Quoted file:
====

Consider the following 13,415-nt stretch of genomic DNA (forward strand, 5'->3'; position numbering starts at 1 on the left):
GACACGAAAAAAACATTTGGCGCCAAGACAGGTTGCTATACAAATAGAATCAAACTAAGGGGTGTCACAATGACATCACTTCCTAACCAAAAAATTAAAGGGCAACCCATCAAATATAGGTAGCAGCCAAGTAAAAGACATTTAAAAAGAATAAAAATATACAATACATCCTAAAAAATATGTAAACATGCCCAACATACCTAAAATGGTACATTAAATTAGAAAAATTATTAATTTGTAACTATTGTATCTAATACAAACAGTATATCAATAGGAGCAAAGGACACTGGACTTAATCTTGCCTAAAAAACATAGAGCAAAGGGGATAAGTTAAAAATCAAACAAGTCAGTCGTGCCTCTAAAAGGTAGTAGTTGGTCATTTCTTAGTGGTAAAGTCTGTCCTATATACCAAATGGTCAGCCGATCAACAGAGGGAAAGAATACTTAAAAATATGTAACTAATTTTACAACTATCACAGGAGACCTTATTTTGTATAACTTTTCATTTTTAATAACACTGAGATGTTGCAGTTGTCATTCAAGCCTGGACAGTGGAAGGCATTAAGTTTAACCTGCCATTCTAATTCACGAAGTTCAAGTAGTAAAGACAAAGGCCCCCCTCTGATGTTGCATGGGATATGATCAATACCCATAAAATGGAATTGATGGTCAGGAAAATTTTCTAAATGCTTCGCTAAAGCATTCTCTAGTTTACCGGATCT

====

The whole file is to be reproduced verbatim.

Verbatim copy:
Consider the following 13,415-nt stretch of genomic DNA (forward strand, 5'->3'; position numbering starts at 1 on the left):
GACACGAAAAAAACATTTGGCGCCAAGACAGGTTGCTATACAAATAGAATCAAACTAAGGGGTGTCACAATGACATCACTTCCTAACCAAAAAATTAAAGGGCAACCCATCAAATATAGGTAGCAGCCAAGTAAAAGACATTTAAAAAGAATAAAAATATACAATACATCCTAAAAAATATGTAAACATGCCCAACATACCTAAAATGGTACATTAAATTAGAAAAATTATTAATTTGTAACTATTGTATCTAATACAAACAGTATATCAATAGGAGCAAAGGACACTGGACTTAATCTTGCCTAAAAAACATAGAGCAAAGGGGATAAGTTAAAAATCAAACAAGTCAGTCGTGCCTCTAAAAGGTAGTAGTTGGTCATTTCTTAGTGGTAAAGTCTGTCCTATATACCAAATGGTCAGCCGATCAACAGAGGGAAAGAATACTTAAAAATATGTAACTAATTTTACAACTATCACAGGAGACCTTATTTTGTATAACTTTTCATTTTTAATAACACTGAGATGTTGCAGTTGTCATTCAAGCCTGGACAGTGGAAGGCATTAAGTTTAACCTGCCATTCTAATTCACGAAGTTCAAGTAGTAAAGACAAAGGCCCCCCTCTGATGTTGCATGGGATATGATCAATACCCATAAAATGGAATTGATGGTCAGGAAAATTTTCTAAATGCTTCGCTAAAGCATTCTCTAGTTTACCGGATCT